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MOVING ON

The New York metro area has the lowest rate of population turnover in the US

The skyline of New York City
AP/ J. David Ake
People don’t leave the biggest American metropolitan area.
Dan Kopf
By Dan Kopf

Data editor

New Yorkers are unusually well rooted.

In the typical year from 2013 to 2017, only about 2.4% of the people who live in New York’s metropolitan area, which includes Newark, Long Island and nearby suburbs, left for other parts of the United States. That’s about 480,000 people. At the same time about 420,000 people arrived, or 2.1% of the population. While more people went than came, the city’s population continued to grow due to births. (Data is not available for the relatively small number of people who moved abroad.)

This means that New York has the lowest rate of turnover of any metropolitan area with a population of more than two million, according to Quartz’s analysis of Census data.

By comparison, the booming metro area of Austin, Texas is turning over fast. Each year the number of people who arrived equaled about 6.7% of the population, while 4.6% left. That discrepancy also made Austin one of the fastest growing cities in the United States. Orlando, Seattle, San Antonio and Portland have had similar recent trajectories.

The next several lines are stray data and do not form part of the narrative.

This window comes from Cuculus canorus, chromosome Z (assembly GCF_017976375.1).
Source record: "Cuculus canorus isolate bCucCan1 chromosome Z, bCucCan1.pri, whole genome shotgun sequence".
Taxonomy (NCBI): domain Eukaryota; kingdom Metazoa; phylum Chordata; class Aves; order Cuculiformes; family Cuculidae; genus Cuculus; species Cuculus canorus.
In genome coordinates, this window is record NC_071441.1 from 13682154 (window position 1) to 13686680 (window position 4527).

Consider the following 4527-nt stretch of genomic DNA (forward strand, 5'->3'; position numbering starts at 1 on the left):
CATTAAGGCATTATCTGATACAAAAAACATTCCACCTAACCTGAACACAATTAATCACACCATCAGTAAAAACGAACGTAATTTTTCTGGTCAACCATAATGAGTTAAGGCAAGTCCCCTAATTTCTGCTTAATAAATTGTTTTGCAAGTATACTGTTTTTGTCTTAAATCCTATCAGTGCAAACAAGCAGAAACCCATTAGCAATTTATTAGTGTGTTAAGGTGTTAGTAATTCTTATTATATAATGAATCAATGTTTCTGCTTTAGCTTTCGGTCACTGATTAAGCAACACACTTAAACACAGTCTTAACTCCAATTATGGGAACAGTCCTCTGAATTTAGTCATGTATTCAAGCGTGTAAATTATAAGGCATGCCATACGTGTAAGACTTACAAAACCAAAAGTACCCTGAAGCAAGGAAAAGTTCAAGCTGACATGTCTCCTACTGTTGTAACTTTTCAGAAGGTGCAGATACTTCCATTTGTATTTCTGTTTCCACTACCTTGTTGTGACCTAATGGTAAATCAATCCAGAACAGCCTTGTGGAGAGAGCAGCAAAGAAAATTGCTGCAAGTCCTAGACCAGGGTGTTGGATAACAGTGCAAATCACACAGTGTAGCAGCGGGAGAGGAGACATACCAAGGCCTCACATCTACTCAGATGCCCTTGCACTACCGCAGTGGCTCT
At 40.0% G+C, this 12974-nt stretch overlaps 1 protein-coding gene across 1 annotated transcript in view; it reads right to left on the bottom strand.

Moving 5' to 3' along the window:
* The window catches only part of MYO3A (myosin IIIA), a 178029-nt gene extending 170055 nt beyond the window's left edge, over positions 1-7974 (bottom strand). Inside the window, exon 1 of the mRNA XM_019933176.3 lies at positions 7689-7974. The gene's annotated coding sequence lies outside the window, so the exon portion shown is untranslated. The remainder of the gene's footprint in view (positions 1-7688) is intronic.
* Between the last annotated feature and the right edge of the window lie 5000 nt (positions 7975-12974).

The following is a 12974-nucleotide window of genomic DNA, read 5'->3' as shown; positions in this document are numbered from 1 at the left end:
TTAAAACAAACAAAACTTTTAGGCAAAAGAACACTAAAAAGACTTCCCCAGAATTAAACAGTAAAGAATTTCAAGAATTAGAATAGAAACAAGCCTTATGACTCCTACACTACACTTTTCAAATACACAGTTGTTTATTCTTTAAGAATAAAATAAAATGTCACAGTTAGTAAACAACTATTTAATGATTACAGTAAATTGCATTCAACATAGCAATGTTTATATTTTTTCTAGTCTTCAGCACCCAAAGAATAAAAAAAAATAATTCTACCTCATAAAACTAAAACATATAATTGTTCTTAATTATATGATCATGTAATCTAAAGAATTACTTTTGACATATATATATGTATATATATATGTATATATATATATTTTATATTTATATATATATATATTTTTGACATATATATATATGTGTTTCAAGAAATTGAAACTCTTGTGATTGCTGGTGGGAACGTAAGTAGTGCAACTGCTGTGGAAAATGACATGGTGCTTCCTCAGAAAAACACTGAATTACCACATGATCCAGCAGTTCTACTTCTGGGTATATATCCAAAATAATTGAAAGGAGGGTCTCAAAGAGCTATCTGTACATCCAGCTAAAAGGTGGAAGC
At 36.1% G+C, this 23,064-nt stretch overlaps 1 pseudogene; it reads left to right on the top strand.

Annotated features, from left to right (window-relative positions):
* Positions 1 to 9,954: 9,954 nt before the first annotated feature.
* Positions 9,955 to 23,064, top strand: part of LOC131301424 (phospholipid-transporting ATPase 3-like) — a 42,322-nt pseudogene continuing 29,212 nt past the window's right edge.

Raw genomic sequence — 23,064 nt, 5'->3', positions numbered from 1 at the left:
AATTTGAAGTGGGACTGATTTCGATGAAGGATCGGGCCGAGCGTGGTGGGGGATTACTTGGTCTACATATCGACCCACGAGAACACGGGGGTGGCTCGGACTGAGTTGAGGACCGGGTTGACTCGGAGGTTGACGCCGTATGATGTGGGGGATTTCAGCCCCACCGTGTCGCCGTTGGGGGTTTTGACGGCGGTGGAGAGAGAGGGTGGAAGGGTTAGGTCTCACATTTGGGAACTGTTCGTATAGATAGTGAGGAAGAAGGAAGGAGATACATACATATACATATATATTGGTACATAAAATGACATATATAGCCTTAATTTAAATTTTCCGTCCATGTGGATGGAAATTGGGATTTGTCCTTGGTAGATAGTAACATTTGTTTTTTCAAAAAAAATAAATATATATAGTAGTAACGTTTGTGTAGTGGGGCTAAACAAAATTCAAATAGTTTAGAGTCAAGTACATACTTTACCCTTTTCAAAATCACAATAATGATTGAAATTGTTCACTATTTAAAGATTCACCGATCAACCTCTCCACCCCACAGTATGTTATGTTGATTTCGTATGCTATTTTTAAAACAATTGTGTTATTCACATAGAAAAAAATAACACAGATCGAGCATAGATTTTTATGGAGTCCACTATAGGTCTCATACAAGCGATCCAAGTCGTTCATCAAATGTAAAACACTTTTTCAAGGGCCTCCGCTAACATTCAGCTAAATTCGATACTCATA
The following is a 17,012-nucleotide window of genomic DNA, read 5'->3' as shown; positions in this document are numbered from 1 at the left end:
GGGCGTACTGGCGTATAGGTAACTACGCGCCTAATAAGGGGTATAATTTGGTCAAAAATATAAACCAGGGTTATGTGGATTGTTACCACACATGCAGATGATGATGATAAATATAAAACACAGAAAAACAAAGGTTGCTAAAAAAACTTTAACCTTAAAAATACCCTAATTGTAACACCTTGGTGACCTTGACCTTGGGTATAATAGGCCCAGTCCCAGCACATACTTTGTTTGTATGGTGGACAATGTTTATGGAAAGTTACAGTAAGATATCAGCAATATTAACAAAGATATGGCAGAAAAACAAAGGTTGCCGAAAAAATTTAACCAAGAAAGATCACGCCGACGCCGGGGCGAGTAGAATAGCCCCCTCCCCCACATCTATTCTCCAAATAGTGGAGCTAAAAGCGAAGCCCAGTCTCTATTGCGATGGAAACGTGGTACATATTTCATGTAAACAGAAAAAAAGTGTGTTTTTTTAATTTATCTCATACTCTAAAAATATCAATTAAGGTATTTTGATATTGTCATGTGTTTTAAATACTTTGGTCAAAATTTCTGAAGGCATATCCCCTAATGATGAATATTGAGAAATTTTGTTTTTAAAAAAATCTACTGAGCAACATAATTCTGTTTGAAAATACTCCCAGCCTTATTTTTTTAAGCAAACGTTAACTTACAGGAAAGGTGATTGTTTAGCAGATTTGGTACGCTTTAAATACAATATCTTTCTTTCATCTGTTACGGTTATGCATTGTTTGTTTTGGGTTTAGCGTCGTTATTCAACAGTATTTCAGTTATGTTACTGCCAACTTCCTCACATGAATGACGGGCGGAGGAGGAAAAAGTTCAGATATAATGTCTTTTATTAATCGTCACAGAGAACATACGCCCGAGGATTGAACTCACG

The table below ranks the 30 metropolitan areas with more than two million people by the share of the average population that arrived and left annually between 2013 and 2017. This is not a perfect measure of transience because it only looks at average movement annually. It is possible that a small portion of a metropolitan area’s population changes every year while the rest of the population remains static, like in a college town.

New York’s comparatively low rate of transience is consistent with that of the country’s other large cities. Los Angeles and Chicago, the second and third largest metropolitan areas in the United States, also have particularly stable populations. People without college degrees are the ones most likely to leave the largest metros—often heading to more affordable cities in the south—because of the rising cost of living. But even with those steeper costs, the populations of these expensive cities remain steady.

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